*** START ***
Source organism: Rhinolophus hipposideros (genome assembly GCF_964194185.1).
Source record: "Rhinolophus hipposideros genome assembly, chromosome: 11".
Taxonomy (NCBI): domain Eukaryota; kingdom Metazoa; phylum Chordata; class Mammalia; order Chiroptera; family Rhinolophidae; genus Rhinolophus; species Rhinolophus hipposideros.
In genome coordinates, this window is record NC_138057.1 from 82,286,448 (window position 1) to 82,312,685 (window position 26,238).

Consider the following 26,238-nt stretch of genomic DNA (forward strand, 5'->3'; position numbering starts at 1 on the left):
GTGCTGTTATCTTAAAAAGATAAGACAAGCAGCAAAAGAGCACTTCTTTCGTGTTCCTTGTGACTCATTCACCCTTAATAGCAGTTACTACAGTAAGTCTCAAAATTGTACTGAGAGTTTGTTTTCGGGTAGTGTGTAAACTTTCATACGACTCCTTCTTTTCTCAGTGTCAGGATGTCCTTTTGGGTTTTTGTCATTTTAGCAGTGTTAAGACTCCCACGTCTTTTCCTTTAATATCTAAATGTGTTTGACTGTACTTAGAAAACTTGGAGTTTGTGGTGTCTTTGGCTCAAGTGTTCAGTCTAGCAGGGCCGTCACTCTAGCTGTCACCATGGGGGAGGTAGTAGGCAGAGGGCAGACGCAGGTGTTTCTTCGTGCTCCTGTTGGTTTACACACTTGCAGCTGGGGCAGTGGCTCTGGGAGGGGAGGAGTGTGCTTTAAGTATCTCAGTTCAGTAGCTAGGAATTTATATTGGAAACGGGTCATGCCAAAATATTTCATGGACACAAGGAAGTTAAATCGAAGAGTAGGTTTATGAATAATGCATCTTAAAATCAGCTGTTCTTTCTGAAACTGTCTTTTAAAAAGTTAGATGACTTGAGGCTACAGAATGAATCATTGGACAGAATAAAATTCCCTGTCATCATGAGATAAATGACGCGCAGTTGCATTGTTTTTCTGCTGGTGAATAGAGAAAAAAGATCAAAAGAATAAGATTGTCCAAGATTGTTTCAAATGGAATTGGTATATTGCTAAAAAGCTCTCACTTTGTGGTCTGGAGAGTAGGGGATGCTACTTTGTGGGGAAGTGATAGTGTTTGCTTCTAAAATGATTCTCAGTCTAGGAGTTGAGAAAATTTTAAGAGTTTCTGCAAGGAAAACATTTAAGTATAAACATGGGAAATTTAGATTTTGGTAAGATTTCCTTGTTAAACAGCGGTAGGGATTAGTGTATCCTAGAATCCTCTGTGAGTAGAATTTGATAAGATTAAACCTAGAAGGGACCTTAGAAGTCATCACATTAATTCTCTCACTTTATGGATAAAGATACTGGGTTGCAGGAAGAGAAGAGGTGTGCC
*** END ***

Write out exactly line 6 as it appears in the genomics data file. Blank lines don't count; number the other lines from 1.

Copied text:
GTGCTGTTATCTTAAAAAGATAAGACAAGCAGCAAAAGAGCACTTCTTTCGTGTTCCTTGTGACTCATTCACCCTTAATAGCAGTTACTACAGTAAGTCTCAAAATTGTACTGAGAGTTTGTTTTCGGGTAGTGTGTAAACTTTCATACGACTCCTTCTTTTCTCAGTGTCAGGATGTCCTTTTGGGTTTTTGTCATTTTAGCAGTGTTAAGACTCCCACGTCTTTTCCTTTAATATCTAAATGTGTTTGACTGTACTTAGAAAACTTGGAGTTTGTGGTGTCTTTGGCTCAAGTGTTCAGTCTAGCAGGGCCGTCACTCTAGCTGTCACCATGGGGGAGGTAGTAGGCAGAGGGCAGACGCAGGTGTTTCTTCGTGCTCCTGTTGGTTTACACACTTGCAGCTGGGGCAGTGGCTCTGGGAGGGGAGGAGTGTGCTTTAAGTATCTCAGTTCAGTAGCTAGGAATTTATATTGGAAACGGGTCATGCCAAAATATTTCATGGACACAAGGAAGTTAAATCGAAGAGTAGGTTTATGAATAATGCATCTTAAAATCAGCTGTTCTTTCTGAAACTGTCTTTTAAAAAGTTAGATGACTTGAGGCTACAGAATGAATCATTGGACAGAATAAAATTCCCTGTCATCATGAGATAAATGACGCGCAGTTGCATTGTTTTTCTGCTGGTGAATAGAGAAAAAAGATCAAAAGAATAAGATTGTCCAAGATTGTTTCAAATGGAATTGGTATATTGCTAAAAAGCTCTCACTTTGTGGTCTGGAGAGTAGGGGATGCTACTTTGTGGGGAAGTGATAGTGTTTGCTTCTAAAATGATTCTCAGTCTAGGAGTTGAGAAAATTTTAAGAGTTTCTGCAAGGAAAACATTTAAGTATAAACATGGGAAATTTAGATTTTGGTAAGATTTCCTTGTTAAACAGCGGTAGGGATTAGTGTATCCTAGAATCCTCTGTGAGTAGAATTTGATAAGATTAAACCTAGAAGGGACCTTAGAAGTCATCACATTAATTCTCTCACTTTATGGATAAAGATACTGGGTTGCAGGAAGAGAAGAGGTGTGCC